Zee Germans and Zee Penguins: SuSE 8.0 beta 3 Review
I came to know SuSE some years ago as a Red Hat-like distribution that featured tighter component integration, internationalization and a modest emphasis on security (before it was vogue). Since then, it's been one I typically recommend to people, and I generally find they're pleased with it.
SuSE 8.0's default installation includes:
a SuSE firewall interface and "personal firewall"
KDE, with SuSE additions
lots of documentation, from both the LDP and SuSE
StarOffice 5.2 and other desktop tools
ReiserFS as the default filesystem
For all of these reasons, SuSE 8.0 represents an excellent choice for a typical Linux user, and especially for a new user.
I installed SuSE on two machines: a desktop machine I keep around for development and one of my laptops, which has taken over as a main machine of mine. The installation of this beta was preceded by warnings about beta software and lack of support, but of course, they're asking for feedback--fair enough. And off we were, with German bits here and there to confuse me.
The base installation includes a lot of software. This may not be what you want if you're a power user and like to keep it lean, but it's very handy for new users. One typical drawback is the confusion over all of the choices. Perhaps companies should start looking to install the "best of breed" software by default and leave the rest of it on the CDs. You can, of course, go with a customized installation.
I installed the system several times, testing the various options. None of the problems were the kinds of things you wouldn't find in another distribution installation and can be worked around, often through a manual installation.
The installation process is quite a marvel. SuSE seems to have really learned a lot from the process over the years, and they have implemented it very well. New users will find it quite easy to do, and power users will have many options open to them for adjusting their settings.
If the system autodetects a Windows partition, it will shrink it to a reasonable size and install Linux after that. The choice of ReiserFS is also very sensible. It's a stable filesystem and can boot quickly, all things that would matter to anyone, new users especially.
The installation process is well hidden from users. A system of autodetection finds hardware and makes choices about installation that would suit a typical user. Making changes is also quite easy.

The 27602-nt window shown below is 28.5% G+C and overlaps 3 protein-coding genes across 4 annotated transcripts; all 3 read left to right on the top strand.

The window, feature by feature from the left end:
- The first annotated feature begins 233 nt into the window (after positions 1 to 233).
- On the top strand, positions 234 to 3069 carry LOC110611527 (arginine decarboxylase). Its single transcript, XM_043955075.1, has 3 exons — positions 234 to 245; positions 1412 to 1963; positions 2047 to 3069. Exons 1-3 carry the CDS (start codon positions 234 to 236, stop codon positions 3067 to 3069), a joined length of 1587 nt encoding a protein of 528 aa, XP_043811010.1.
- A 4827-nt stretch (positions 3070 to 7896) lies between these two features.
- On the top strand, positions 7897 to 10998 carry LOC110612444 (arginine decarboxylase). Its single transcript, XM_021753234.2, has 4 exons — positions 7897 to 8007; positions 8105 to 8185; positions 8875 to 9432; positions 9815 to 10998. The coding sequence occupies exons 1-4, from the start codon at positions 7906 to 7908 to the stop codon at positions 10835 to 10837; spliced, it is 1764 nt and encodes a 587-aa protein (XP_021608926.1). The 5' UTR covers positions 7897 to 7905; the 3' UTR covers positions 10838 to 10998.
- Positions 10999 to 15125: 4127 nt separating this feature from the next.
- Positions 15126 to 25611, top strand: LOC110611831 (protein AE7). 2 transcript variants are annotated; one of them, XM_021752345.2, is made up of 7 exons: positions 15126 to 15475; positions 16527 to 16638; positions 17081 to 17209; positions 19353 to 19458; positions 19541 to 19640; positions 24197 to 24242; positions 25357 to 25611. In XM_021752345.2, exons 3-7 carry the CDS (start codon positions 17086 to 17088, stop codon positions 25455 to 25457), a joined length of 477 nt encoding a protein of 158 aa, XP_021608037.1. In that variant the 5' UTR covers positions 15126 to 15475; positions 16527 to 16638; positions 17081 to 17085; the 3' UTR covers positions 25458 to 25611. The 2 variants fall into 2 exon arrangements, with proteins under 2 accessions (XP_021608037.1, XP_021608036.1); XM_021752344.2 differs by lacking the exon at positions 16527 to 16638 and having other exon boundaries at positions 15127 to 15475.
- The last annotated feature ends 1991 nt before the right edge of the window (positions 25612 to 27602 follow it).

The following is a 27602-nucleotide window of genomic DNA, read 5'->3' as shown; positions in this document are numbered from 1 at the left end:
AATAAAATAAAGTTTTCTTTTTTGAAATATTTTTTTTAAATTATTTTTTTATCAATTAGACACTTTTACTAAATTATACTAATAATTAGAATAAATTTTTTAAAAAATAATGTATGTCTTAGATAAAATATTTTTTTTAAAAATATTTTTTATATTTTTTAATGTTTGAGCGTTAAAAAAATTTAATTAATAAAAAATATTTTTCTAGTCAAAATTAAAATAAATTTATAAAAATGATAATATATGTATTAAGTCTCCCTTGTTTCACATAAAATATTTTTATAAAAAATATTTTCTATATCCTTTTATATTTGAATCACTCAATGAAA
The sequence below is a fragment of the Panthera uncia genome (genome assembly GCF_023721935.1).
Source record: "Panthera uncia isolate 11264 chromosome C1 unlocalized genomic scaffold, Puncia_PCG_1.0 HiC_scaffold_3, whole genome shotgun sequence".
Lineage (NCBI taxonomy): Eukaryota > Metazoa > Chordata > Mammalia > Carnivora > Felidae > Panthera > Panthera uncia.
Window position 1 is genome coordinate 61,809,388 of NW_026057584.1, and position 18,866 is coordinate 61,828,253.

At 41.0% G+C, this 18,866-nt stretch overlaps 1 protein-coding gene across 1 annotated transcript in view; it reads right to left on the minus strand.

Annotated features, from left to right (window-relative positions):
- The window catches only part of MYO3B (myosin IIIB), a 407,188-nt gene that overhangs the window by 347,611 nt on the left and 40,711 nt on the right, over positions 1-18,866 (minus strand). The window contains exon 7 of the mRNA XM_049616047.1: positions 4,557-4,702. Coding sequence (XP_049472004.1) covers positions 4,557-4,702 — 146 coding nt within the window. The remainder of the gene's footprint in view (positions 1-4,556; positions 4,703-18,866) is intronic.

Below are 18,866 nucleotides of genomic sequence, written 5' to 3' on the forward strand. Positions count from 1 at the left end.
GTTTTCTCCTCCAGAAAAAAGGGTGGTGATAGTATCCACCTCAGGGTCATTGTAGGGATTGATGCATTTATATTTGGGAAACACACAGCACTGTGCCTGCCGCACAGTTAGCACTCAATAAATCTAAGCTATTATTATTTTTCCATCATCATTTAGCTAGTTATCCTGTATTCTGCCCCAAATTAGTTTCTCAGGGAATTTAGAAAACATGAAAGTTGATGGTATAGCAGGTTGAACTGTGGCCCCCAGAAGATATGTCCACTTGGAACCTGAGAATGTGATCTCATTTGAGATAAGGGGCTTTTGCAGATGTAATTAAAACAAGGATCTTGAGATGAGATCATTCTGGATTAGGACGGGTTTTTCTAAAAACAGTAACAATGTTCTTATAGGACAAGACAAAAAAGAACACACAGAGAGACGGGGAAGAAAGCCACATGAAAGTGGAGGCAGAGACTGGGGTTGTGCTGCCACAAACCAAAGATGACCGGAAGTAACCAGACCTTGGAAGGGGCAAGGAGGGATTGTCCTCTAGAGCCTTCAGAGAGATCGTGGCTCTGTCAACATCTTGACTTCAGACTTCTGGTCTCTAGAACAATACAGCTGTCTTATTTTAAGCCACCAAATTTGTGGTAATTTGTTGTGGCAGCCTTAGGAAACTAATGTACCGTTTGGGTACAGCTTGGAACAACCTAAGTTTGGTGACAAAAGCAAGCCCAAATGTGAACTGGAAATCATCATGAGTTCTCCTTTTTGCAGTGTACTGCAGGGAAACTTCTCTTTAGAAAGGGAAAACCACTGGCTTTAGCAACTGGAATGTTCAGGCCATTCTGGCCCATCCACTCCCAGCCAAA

Once installed, the system is nicely laid out. The integration of KDE and SuSE elements is user friendly, configuration through the various Yast2 utilities is intuitive and documentation is well placed and handy.
SuSE 8.0b3 is based on the Linux 2.4.18 kernel, KDE3 and XFree86 4. While KDE3 is still prerelease in this edition, it was rather stable and easy to use. This was my first foray into some of the newer features that SuSE is using, and I found I was able to get around quickly and catch up to speed with ease.
The base system is pretty large, over 1GB. This isn't a big deal in terms of what a typical system disk can do these days, but should be noted if you're hoping for a svelte installation. You'll find a lot to do as you explore that 1GB.
I was pretty overwhelmed, frankly, by all of the installed options on my desktop. While some things were easy to navigate, some were not--just too many options to sift through. It may be worthwhile to trim down your account's desktop settings to cover only things you will actually use. It's also advisable to trim out administration stuff from regular users, which can help keep down the clutter.
KDE is an easy to use and intuitive desktop environment. The main applications, namely web, office and games, were all well represented.
Star Office 5.2 is included in the default installation, so it's easy to handle other document formats sent to you, edit them and send them back. Simply click the desktop icon, set up Star Office, and you're ready to go.
The default browser is Konquerer, not the familiar Netscape. Having gone through a lot of development and testing, it's become very robust and easy to use. In fact, plenty of people who don't use KDE use Konquerer! Mail is also handled through a KDE application, KMail, which should be pretty intuitive for most e-mail users.
Desktop and system customization were also simple--not only the typical KDE customization, but SuSE has a good number of GUI tools to help configure the system.